[openssl-users] The evolution of the 'master' branch

Tom Francis thomas.francis.jr at pobox.com
Tue Feb 10 21:16:59 UTC 2015

I think Jakob’s real concern (as expressed to me off-list a month or so ago) is that OpenSSL’s libcrypto will become entirely hidden.  I found several of his comments confusing until he mentioned that.  So, I think the fair question to be asking is:

Is there any plan to make libcrypto go completely opaque, such that _only_ the APIs exposed in libssl will be available?



> On Feb 6, 2015, at 11:03 AM, Jakob Bohm <jb-openssl at wisemo.com> wrote:
> On 05/02/2015 00:42, Salz, Rich wrote:
>>> Not much on that page so far, not even a "kill list" of
>>> intended victims except an admission that EAY's popular DES
>>> library can no longer be accessed via the copy in OpenSSL.
>> Yup.  Pretty empty.  Over the coming year there will be more.
>>> I fear that this is an indication that you will be killing
>>> off all the other non-EVP entrypoints in libcrypto
>> Yes there is a good chance of that happening.
>>> , making
>>> it much harder to use the library with experimental or
>>> non-standard algorithms and methods.
>> Well, not really much harder.  I think that what DOES get harder is binary distributions of such things, as opposed to custom OpenSSL builds that have these new features.  Don't forget, *you have the source*  Hack away.  Do what you want.  And having a standard API that any of your consumers use will benefit your consumers greatly.  And by making things like the EVP structure hidden from your consumers, then you can add a new experimental crypto mechanism and -- this is an important major benefit:  THEIR CODE DOES NOT HAVE TO RECOMPILE.   As an implementor, your work is a bit harder.  For your users, it is much easier.  Imagine being able to put an OID in a config file and applications can almost transparently use any crypto available without change.  (Emphasis on ALMOST :)  To us, this is clearly the right trade-off to make.
> You seem to misunderstand the scenario:
> My scenario is:
> 1. Load an unchanged shared libcrypto.so.1.1 provided by an
>   OS distribution.
> 2. Implement / use / experiment with non-standard methods
>   (such as new modes of operation or new zero-knowledge
>   proofs) by calling the functions that are exported by
>   libcrypto out of the box.  The higher level libssl is
>   not used for anything.
> Your scenario is:
> 1. Extend the higher level stuff (TLS1.2, CMS etc.) with non-
>   standard methods (such as new modes of operation or new
>   signature forms).
> 2. Inject this new functionality into existing applications
>   that use OpenSSL in generic ways, such as wget and WebKit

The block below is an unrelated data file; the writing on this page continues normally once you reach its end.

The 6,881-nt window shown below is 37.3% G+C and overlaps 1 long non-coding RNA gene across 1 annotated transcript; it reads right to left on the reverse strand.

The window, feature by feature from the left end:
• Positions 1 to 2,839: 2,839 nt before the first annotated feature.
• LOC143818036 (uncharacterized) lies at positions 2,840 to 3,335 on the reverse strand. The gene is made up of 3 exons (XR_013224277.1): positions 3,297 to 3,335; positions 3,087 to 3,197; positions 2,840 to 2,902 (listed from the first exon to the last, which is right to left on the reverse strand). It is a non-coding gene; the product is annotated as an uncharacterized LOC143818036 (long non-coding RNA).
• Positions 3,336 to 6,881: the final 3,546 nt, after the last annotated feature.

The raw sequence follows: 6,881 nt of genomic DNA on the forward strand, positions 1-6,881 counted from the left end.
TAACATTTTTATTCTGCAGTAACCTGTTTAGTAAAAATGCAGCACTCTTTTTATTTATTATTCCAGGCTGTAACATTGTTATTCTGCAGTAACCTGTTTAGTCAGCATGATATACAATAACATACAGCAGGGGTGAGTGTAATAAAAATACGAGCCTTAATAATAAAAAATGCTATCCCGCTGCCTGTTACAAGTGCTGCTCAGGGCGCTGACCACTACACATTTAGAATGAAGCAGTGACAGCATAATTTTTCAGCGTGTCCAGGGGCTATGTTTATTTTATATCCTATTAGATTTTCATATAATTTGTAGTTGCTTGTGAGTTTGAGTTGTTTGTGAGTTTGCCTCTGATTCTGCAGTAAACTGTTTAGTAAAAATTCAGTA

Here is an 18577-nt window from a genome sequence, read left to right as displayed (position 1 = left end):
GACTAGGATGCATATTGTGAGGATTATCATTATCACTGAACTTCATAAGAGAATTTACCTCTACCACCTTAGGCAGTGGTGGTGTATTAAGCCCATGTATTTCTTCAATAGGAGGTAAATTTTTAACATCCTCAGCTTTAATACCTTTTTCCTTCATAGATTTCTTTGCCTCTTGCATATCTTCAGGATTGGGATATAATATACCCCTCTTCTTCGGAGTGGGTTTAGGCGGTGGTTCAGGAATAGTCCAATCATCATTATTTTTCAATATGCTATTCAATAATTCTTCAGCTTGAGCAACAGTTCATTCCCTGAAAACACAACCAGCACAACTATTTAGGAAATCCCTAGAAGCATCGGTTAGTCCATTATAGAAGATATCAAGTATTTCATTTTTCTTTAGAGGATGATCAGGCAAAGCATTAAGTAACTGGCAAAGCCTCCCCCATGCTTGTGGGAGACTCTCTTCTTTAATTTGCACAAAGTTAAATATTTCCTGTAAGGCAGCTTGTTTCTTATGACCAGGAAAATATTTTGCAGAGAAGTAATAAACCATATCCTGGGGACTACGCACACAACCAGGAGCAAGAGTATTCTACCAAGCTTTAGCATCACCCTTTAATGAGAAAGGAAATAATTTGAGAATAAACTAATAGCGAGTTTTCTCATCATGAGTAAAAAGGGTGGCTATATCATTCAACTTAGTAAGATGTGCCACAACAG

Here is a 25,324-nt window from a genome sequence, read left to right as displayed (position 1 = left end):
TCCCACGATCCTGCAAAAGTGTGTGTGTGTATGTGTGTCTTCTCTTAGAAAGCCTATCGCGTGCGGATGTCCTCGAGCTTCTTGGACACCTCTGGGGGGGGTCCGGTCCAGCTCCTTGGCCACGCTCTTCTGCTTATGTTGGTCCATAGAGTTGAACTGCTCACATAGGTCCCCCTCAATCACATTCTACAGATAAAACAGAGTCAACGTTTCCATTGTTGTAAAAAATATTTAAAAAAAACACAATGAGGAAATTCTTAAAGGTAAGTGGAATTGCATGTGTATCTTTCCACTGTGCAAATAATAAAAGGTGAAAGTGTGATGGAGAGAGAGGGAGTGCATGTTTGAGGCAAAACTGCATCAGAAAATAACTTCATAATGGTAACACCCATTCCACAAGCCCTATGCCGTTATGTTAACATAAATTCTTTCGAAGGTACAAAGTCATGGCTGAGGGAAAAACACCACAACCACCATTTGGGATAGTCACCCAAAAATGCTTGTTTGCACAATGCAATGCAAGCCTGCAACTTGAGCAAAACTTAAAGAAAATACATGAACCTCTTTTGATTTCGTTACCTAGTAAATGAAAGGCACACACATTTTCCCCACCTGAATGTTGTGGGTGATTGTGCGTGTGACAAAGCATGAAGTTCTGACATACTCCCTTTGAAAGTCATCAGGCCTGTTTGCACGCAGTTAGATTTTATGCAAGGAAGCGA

>   browsers.
> My scenario got great advantages from the large number of
> fundamental interfaces exported from libcrypto.so.1.0 and
> will automatically benefit when a new patch release of
> OpenSSL is installed on the system (e.g. to fix a timing
> attack on one of the algorithm implementations).  Having
> to create a custom libnotquitecrypto.so.1.1 would not do
> this, and distributing such a library as source patches
> became much harder when you reformatted the source.
> Looking at the reverse dependencies in Debian, the
> following projects probably use low level libcrypto
> interfaces to do interesting things: afflib, asterisk,
> bind, clamav, crda (WiFi), crtmpserver, encfs, ewf-tools,
> faifa (Ethernet over Power), gfsd, gnugk, gnupg-pkcs11-scd,
> hfsprogs, hostapd (WiFi), ipppd, KAME IPSEC, OpenBSD IPSEC,
> ldnsutils, apache mod-auth-cas, apache mod-auth-openid,
> perl's Crypt::OpenSSL::Bignum, libh323, liblasso, barada,
> StrongSWAN, unbound, libxmlsec, libzrtpcpp, nsd, opensc,
> openssh, rdd, rdesktop, rsyncrypto, samdump, tor,
> tpm-tools, trousers, wpasupplicant (WiFi), yate, zfs-fuse.
> *This is only a rough list based on features claimed by
> OpenSSL-depending packages*
>>> Should everyone not doing just TLS1.2 move to a different library now, such as crypto++ ?
>> Use whatever works best for you, and your consumers/customers.
>> Not everyone will agree with this direction. Some people will be inconvenienced and maybe even completely drop using OpenSSL. We discussed this pretty thoroughly, and while we respect that some may disagree, please give us credit for not doing this arbitrarily, or on a whim.	
> I believe you have made the mistake of discussing only amongst
> yourselves, thus gradually convincing each other of the
> righteousness of a flawed decision.
> Enjoy
> Jakob
> -- 
> Jakob Bohm, CIO, Partner, WiseMo A/S.  
> http://www.wisemo.com
> Transformervej 29, 2860 Søborg, Denmark.  Direct +45 31 13 16 10
> This public discussion message is non-binding and may contain errors.
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